McClure( 1994) and Rheingold (2012) both refer to ‘Network Literacy’ in their comments about the development and implications of the internet.  It is great to remember that these comment where made nearly twenty years apart from each other.

McClure was observing the start of a more networked society. His comments are quite simple in comparison to Rheingold’s who has had the opportunity to see the range of the internet grow. McClure focused on a person’s ability to retrieve, manipulate and use the information that they access from the internet.

Rheingold has too mentioned the importance of network literacies, and in particular social media literacies such as attention, participation, collaboration, network awareness and critical assumption (2010). In the videos about network literacy he focuses on the observations of social networks and social capital.  Rheingold and other academics have observed and created formulas that explain how the social value of networks has increased due to the way people can access and interact. This is due to the new tool, apps and infrastructure that have allowed people to form groups.  There has been a cultural and economic shift.

Social capital or as Rheingold describes it; is the ability for people and/ or groups of people to get things done without money or the involvement of an institution. The power of many versions of social media to help people to organise political groups and movements, to draw likeminded scientists together to solve medical research problems, students to form study groups which are accessible 24 hours a day. The possibilities are endless and exponential,  like Reed’s Law describes.

Reflections on “Defining the connected educator”

Reflections on Nussbaum-Beach, S., & Hall, L. R. (2012). Defining the connected educator. In The connected educator: Learning and leading in a digital age (pp. 3-24). Bloomington, IN: Solution Tree Press.

Pg 13.

Moving from co-operation to collaboration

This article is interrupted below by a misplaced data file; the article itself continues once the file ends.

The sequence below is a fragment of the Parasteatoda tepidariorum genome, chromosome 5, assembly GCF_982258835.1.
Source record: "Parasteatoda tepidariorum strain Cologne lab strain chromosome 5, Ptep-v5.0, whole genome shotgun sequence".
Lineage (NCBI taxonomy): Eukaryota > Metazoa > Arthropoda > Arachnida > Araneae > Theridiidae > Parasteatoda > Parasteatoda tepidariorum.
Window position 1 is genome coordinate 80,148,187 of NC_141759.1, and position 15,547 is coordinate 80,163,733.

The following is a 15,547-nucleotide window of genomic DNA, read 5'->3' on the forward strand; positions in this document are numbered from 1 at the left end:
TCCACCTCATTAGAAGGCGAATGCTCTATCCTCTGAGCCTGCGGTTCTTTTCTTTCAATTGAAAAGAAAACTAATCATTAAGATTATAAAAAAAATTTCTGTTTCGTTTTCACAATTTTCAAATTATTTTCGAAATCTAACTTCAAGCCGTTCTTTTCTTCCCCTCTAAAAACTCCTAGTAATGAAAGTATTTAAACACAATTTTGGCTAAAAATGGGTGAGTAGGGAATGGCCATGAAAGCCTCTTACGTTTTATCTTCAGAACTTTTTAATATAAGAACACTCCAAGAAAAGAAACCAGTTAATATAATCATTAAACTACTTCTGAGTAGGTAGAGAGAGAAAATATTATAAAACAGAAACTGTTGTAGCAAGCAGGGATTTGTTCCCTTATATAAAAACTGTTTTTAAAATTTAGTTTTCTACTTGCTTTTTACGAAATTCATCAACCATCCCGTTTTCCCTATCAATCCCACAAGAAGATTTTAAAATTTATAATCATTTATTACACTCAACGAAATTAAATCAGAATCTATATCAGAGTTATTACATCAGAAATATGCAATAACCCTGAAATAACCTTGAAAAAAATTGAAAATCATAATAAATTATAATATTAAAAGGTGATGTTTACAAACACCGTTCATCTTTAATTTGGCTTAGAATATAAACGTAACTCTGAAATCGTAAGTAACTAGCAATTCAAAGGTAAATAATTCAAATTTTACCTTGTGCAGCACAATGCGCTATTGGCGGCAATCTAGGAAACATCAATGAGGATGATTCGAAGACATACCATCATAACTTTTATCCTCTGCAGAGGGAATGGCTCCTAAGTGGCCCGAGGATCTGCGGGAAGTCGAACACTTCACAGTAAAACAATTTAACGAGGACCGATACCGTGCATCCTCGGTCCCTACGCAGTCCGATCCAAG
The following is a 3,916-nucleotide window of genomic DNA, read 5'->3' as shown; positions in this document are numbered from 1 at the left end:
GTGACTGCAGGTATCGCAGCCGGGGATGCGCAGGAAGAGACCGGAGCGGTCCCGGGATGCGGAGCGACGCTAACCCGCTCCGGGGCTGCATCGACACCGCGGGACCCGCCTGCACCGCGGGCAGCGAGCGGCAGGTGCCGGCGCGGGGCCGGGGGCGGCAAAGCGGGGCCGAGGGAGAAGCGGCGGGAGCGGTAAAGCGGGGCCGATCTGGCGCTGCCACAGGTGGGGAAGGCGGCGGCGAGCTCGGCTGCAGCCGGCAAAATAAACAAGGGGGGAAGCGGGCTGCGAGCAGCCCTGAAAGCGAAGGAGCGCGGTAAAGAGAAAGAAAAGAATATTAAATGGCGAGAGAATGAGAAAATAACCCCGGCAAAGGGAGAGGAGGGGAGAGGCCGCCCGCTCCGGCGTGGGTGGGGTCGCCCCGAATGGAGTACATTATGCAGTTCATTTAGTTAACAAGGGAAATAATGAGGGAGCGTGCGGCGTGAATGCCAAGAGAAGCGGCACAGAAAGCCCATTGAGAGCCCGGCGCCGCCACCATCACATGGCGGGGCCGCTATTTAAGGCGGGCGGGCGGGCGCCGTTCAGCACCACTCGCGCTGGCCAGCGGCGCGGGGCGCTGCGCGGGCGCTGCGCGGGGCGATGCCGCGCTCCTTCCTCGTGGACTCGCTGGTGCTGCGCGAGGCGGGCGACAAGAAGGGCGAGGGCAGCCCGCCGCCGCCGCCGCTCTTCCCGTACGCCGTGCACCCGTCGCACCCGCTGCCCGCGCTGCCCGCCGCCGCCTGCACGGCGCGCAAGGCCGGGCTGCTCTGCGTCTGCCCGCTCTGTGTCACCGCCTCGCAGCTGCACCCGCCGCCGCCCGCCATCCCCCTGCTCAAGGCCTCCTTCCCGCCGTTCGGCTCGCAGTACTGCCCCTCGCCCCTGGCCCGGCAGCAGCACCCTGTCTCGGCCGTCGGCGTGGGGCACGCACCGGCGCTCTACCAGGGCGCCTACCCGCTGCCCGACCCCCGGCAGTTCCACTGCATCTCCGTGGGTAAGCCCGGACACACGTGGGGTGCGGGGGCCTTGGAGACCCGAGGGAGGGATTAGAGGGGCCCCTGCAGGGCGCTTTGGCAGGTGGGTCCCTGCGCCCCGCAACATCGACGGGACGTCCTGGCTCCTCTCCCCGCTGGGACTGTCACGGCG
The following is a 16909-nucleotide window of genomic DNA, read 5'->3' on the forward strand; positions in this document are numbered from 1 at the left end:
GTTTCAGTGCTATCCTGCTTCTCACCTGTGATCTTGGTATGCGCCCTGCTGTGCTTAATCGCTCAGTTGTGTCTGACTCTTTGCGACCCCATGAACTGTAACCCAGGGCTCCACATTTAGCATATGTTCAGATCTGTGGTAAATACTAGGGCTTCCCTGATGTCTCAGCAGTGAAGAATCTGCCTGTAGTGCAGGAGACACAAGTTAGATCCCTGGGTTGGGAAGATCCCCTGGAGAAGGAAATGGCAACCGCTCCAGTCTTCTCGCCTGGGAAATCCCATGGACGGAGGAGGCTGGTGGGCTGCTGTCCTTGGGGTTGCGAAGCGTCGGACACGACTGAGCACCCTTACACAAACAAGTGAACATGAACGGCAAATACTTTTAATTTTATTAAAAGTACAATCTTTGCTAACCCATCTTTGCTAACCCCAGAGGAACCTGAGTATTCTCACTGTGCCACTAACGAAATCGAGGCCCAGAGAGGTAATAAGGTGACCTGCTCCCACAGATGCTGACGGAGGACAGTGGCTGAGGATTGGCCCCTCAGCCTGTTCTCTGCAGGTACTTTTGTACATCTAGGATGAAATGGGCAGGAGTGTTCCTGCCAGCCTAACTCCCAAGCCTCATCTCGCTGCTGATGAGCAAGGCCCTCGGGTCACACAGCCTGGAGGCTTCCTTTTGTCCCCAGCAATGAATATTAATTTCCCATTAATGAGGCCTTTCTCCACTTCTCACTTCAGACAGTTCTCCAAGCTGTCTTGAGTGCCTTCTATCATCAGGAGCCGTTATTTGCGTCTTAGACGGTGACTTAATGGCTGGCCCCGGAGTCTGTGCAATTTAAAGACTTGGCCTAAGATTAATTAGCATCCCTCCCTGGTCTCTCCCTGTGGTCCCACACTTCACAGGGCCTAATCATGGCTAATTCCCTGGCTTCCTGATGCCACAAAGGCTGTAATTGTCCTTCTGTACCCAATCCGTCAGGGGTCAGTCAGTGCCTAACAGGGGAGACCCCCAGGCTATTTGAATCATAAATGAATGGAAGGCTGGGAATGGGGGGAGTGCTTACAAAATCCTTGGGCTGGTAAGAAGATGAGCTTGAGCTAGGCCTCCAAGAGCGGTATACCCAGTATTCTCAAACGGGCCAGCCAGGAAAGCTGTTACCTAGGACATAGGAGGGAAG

My online study over the last eight years has played a major role in being a collaborator. As a student learning together with other students I have learned to appreciate the value of collaboration and forming networks of knowledge.

I don’t think I have moved beyond co-operation to collaborating completely as I need to share more and engage in more online conversations outside of the online university spaces.  Trying to get students and other teachers in my school community to collaborate is still very much a work in progress.

For 21st century learners collaboration is expected now to move forward and become part of a learning or professional network. Their traditional learning experience can be expanded so much. The place of social media will be expanded and more complicated. I think 21st century learners will need to engage with these platforms.

Pg. 17

Multiliterate?

This reflection activity was definitely a bit of a wakeup call; I need to actively increase my ability to engage students in real-life and global situations and continue to promote reflection with collaborative tools.  I need to make my learning environments richer in technology. I intend to increase my use of Moodle in my teaching so this should help. I think I am a learner leader in my workplace and amongst colleagues, one of the main reasons though is because I age actively engaged in post-graduate learning. It was not surprising to me then that I got my highest score in the section about ‘engage in professional growth and modelling digital citizenship and responsibility. I didn’t score myself many 3’s ( and nothing above) so I clearly have some work to do.

Pg.21

The connected educator

My understanding of a connected educator is a professional who is a learner, leader and sharer in collaborative knowledge networks. They make purposeful decisions to engage with others online to learn more about educating people. They encourage others to do the same as well. A connected educator helps create powerful knowledge networks with other connected educators.

“A Day in the Life of a Connected Educator” includes many connections with knowledge networks. I think when we truly become connected educators; sharing becomes part of our nature and not an over-thought task. I still have to make a conscious effort to share – I do wonder often if I am sharing the right sort of material.

A new culture of learning